There is a crisis in the need for more rental units across Spain, not just in tourist hot spots. The real problem, as many commentators and analysts have noted, is a lack of new supply. Spain is simply not building enough rental housing to meet the growing private or public demand. Spain has, in fact, the lowest number of social housing units in Europe. The effects of this deficit are clear. In Spain, 41% of tenants spend over 40% of their income on rent, which is far too high and puts Spain as the fourth highest in Europe in terms of financial overexposure of tenants. The challenge is extreme for young people looking for a flat to share. In a 2022 study by the real estate web portal Idealista, 45% fewer shared accommodations were shared. “…in cities such as Palma de Mallorca, Barcelona or San Sebastián, the drop in availability is even more extreme: down by between 70 and 80 per cent.”
Tourism and Economy: Striking a Balance
That suggests that targeting tourist rentals to solve the rental housing crisis is like robbing Paul to pay Peter. That’s even more true because tourism is a key pillar of the Spanish economy. Again, turning to Barcelona, for which there are excellent and detailed statistics, we find on the city’s website that 9.7 million tourists visited the city last year. “The overall amount spent by tourists in the city is over 7,600 million euros… Last year saw 157,000 [labour] contracts signed, 45.3% permanent. Temporary contracts fell from 88.4% in 2019 to 54.7% in 2022. “Unemployment in this sector also fell to its lowest since 2007, with 6,703 people out of work, some 23.5% lower than in 2019.”
According to Andalucia.com, the autonomous community has seen a growth in international tourism from just under 7 million in 2000 to 12 million at its peak in 2019, just before the Covid pandemic. Last year tourism in the region recovered to 10 million. Including tourists from around Spain, Andalusia welcomed a whopping 30.8 million tourists last year and generated just under 17,000 million Euros. That provided jobs to over 400,000 people, a 15% employment increase from the prior year. The solution is not to kill the goose that laid the golden egg but to ensure that there is affordable housing, public spaces and infrastructure that meets the needs of local people and not just tourists. It also means finding ways to balance the distribution of tourist rentals so that locals can still live in the historic core of popular tourist destinations like Madrid, Barcelona and Malaga. As many have said, we don’t want to turn our historic districts into sanitised Disneylands without authentic local culture.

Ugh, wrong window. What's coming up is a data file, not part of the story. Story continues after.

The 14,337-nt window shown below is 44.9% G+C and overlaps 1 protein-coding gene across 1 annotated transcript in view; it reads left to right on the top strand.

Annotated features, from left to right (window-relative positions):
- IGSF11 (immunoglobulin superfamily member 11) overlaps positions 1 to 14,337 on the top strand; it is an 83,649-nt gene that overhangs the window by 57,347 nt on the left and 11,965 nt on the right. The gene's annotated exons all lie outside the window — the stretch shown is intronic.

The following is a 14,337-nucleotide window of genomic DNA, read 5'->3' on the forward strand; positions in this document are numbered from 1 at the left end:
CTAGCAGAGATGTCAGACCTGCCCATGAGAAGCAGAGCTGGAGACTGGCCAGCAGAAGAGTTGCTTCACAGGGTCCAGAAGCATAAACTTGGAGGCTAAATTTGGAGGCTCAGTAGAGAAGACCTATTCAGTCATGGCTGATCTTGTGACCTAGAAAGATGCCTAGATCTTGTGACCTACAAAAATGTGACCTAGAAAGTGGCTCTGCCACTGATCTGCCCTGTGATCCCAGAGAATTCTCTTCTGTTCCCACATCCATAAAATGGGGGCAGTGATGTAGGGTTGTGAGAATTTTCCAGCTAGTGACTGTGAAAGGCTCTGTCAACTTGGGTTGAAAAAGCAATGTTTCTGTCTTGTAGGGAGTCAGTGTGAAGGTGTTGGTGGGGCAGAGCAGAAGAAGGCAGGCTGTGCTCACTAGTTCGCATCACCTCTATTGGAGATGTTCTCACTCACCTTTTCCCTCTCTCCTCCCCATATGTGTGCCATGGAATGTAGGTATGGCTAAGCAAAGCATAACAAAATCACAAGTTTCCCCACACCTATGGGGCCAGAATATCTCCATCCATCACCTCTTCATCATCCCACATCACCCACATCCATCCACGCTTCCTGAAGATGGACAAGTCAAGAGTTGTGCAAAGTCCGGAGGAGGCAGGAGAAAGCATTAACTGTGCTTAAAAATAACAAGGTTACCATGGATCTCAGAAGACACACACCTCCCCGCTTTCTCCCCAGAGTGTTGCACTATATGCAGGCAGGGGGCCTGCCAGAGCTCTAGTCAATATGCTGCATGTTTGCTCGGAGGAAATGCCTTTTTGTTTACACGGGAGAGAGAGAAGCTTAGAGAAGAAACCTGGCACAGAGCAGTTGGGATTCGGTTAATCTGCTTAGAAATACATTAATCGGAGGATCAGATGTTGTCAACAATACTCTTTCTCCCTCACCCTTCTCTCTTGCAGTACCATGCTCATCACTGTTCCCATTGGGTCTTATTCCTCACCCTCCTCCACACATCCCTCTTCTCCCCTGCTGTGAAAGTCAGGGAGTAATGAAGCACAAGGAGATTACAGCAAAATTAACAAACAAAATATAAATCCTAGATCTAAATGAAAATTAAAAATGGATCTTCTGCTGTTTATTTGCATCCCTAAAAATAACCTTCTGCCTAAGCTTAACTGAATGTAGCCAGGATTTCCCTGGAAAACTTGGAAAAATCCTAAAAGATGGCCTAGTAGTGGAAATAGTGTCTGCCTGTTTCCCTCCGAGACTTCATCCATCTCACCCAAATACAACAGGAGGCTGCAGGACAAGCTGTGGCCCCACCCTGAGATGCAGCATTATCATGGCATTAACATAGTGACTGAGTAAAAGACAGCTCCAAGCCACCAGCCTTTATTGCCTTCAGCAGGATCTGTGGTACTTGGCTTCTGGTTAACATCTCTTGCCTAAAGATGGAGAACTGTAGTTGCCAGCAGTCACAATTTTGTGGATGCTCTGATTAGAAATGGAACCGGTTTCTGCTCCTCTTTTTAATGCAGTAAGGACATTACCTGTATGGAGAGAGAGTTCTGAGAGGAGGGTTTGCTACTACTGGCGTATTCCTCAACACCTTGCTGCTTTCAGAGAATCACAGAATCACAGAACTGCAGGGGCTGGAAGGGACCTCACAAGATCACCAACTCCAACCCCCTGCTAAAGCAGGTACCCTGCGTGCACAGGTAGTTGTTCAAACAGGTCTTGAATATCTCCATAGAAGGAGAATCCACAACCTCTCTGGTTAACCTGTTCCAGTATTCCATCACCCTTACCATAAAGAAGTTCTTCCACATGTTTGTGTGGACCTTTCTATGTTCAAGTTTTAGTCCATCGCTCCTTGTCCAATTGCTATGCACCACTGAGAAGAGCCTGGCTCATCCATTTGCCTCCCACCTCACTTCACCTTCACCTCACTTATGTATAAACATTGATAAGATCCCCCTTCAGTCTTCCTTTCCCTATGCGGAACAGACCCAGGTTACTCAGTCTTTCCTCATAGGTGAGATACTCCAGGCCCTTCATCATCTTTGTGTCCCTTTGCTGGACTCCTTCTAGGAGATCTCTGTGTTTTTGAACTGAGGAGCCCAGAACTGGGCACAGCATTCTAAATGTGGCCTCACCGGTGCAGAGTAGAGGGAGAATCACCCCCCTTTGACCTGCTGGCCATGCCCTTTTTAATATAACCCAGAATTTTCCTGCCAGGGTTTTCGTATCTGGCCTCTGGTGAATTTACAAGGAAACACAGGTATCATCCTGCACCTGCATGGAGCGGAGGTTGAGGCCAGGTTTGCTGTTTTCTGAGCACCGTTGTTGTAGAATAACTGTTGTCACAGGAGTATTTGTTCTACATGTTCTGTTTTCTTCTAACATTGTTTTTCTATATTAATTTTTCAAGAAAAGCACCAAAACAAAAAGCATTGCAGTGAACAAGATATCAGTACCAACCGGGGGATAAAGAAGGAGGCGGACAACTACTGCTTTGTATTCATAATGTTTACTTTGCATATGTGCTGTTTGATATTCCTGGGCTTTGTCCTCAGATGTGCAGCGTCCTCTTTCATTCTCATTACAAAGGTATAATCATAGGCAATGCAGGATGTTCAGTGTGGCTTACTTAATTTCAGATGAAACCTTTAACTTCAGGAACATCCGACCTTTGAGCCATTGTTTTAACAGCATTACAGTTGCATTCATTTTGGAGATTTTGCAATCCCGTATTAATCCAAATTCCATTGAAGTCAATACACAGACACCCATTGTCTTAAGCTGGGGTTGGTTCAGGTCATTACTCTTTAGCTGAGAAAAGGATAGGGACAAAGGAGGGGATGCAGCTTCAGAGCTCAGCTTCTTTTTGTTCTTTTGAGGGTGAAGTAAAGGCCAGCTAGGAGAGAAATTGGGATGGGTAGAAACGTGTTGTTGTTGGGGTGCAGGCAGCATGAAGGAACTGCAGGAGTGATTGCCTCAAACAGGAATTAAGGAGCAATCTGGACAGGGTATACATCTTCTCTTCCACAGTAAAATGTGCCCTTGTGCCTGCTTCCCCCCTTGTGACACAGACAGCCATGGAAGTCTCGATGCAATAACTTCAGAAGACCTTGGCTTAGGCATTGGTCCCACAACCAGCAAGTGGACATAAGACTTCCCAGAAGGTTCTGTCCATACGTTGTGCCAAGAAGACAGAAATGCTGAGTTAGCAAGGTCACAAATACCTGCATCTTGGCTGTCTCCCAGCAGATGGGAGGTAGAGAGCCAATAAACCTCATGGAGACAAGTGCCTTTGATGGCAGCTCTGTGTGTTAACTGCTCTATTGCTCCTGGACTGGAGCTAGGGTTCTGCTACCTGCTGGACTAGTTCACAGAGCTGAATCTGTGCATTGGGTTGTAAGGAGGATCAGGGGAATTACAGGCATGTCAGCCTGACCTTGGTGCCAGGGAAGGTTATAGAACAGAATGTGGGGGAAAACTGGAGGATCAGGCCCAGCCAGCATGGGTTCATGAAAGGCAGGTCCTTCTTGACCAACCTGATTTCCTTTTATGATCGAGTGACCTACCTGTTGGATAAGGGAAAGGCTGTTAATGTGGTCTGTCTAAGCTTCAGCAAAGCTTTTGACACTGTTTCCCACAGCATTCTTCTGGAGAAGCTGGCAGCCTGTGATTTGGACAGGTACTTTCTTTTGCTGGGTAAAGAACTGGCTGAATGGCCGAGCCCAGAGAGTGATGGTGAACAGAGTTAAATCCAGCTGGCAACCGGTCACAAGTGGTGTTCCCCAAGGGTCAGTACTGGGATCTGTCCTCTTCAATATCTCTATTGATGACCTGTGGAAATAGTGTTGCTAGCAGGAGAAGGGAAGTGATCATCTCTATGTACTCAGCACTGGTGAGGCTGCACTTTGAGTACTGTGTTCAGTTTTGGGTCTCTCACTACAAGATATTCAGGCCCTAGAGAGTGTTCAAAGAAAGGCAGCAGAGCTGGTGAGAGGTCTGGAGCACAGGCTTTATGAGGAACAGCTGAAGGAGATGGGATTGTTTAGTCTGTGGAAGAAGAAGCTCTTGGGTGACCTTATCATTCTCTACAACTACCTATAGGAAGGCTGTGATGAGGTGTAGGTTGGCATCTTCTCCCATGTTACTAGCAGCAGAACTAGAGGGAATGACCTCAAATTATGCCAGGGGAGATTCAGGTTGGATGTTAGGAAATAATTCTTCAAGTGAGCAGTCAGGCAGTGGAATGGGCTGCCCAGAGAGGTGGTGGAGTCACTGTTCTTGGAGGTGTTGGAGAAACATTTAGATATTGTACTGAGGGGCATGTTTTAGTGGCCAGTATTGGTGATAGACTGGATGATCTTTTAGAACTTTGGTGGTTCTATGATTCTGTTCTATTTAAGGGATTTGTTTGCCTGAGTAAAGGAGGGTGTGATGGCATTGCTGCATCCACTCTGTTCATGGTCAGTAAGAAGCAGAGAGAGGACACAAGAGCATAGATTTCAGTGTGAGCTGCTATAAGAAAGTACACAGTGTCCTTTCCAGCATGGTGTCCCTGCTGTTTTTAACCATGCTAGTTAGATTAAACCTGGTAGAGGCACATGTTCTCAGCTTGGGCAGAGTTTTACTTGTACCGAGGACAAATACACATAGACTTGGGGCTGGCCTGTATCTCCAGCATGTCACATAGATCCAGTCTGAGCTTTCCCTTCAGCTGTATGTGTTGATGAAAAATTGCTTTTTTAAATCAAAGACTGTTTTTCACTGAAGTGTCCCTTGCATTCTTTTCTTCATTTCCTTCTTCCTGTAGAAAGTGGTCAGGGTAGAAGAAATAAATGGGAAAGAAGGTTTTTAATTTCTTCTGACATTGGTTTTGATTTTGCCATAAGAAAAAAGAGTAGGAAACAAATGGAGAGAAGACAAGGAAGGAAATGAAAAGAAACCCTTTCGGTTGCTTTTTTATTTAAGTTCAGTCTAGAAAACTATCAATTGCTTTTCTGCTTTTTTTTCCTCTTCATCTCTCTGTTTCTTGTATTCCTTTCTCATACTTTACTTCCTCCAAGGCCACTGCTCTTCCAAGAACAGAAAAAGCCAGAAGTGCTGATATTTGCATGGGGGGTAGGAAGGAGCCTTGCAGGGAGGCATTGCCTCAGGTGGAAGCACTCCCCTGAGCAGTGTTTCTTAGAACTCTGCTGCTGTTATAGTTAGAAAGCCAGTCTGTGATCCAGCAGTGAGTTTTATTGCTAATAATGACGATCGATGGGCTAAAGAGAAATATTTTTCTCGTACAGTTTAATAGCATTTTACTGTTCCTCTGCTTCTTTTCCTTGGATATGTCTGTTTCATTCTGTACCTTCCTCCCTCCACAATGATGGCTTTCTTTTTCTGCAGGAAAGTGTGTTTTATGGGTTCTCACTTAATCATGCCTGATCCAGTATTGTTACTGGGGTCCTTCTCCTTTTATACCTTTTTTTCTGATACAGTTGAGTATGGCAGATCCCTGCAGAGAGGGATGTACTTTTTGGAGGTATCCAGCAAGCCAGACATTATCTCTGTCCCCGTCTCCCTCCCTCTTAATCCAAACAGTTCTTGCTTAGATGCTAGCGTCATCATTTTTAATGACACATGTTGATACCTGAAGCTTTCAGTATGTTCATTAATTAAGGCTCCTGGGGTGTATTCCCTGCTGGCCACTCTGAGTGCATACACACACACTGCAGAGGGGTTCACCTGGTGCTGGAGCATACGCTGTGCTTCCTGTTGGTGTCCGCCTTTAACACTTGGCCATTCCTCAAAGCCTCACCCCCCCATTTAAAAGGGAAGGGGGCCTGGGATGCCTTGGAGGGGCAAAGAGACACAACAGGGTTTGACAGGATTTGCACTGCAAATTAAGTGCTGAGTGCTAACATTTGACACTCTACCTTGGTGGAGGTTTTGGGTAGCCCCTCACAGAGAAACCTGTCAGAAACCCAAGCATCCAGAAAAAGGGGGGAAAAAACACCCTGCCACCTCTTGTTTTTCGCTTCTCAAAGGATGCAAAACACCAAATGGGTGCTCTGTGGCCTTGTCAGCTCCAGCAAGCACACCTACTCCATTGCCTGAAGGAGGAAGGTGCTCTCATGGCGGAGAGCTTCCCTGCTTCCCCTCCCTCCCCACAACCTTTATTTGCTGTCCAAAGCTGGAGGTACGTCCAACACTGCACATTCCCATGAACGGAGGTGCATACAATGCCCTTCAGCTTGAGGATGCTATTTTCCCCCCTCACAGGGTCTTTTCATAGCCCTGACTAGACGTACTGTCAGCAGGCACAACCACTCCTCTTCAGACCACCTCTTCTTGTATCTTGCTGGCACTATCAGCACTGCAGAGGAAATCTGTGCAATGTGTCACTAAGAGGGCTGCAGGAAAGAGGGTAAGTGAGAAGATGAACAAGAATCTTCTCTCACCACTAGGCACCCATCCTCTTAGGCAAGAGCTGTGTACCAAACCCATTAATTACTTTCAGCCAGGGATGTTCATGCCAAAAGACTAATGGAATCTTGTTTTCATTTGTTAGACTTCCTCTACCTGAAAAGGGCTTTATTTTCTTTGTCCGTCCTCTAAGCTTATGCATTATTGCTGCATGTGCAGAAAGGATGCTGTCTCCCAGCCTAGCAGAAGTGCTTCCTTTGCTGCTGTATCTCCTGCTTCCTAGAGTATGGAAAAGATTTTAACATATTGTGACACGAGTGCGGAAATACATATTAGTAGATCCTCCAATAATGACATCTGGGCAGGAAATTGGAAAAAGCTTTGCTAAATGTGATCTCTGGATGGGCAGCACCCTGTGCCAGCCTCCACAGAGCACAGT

Regulating the Market Fairly
There is also a need to ensure that Airbnb rentals compete fairly with the highly regulated hotel sector. For instance, hotel rooms must have air conditioning, a certain number of square meters of space per guest, clean towels and sheets, and more – so should private tourism rentals. This is especially true because it hasn’t been the case for a long time that Airbnb is locals renting out a spare bedroom to make a little extra money. In Malaga, 74% of listings are by companies and people with multiple properties. Around half a dozen companies have more than 50 properties, and one has 178 listings. In Barcelona, the number of multi-listing “Airbnb hosts” is 71%, with one company alone having 241 listings! These are hotels, clearly. They may be spread across a wide geographic area and not in one building, but it’s not fair for them to have different rules than any other hotel. So, yes, some problems must be dealt with to make the system work better and more fairly. But it seems clear that it is a mistake to conflate the issues of the rental market, which are supply problems, with the problems of the tourist rental market, which are regulatory.
By Adam Neale | Opinion | June 28th, 2023